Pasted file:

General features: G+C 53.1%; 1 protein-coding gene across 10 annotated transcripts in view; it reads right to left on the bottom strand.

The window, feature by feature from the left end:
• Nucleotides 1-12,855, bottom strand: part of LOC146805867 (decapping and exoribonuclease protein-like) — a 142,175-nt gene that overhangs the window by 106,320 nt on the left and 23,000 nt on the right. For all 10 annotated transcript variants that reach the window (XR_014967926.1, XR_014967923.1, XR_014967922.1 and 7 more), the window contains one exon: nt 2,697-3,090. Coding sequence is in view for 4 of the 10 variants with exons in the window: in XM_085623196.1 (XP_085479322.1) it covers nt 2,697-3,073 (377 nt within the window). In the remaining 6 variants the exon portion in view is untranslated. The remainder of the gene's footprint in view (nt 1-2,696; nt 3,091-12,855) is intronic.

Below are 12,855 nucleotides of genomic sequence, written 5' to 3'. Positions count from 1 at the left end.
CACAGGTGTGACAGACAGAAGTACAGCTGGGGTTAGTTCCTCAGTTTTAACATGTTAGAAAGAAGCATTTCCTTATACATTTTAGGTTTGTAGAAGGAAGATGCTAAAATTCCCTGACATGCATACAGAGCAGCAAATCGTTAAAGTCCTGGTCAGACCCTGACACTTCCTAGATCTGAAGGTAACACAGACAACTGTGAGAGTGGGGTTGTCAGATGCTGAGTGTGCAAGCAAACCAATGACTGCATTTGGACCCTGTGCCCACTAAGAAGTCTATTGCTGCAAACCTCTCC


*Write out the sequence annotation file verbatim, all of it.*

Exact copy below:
General features: G+C 53.1%; 1 protein-coding gene across 10 annotated transcripts in view; it reads right to left on the bottom strand.

The window, feature by feature from the left end:
• Nucleotides 1-12,855, bottom strand: part of LOC146805867 (decapping and exoribonuclease protein-like) — a 142,175-nt gene that overhangs the window by 106,320 nt on the left and 23,000 nt on the right. For all 10 annotated transcript variants that reach the window (XR_014967926.1, XR_014967923.1, XR_014967922.1 and 7 more), the window contains one exon: nt 2,697-3,090. Coding sequence is in view for 4 of the 10 variants with exons in the window: in XM_085623196.1 (XP_085479322.1) it covers nt 2,697-3,073 (377 nt within the window). In the remaining 6 variants the exon portion in view is untranslated. The remainder of the gene's footprint in view (nt 1-2,696; nt 3,091-12,855) is intronic.

Below are 12,855 nucleotides of genomic sequence, written 5' to 3'. Positions count from 1 at the left end.
CACAGGTGTGACAGACAGAAGTACAGCTGGGGTTAGTTCCTCAGTTTTAACATGTTAGAAAGAAGCATTTCCTTATACATTTTAGGTTTGTAGAAGGAAGATGCTAAAATTCCCTGACATGCATACAGAGCAGCAAATCGTTAAAGTCCTGGTCAGACCCTGACACTTCCTAGATCTGAAGGTAACACAGACAACTGTGAGAGTGGGGTTGTCAGATGCTGAGTGTGCAAGCAAACCAATGACTGCATTTGGACCCTGTGCCCACTAAGAAGTCTATTGCTGCAAACCTCTCC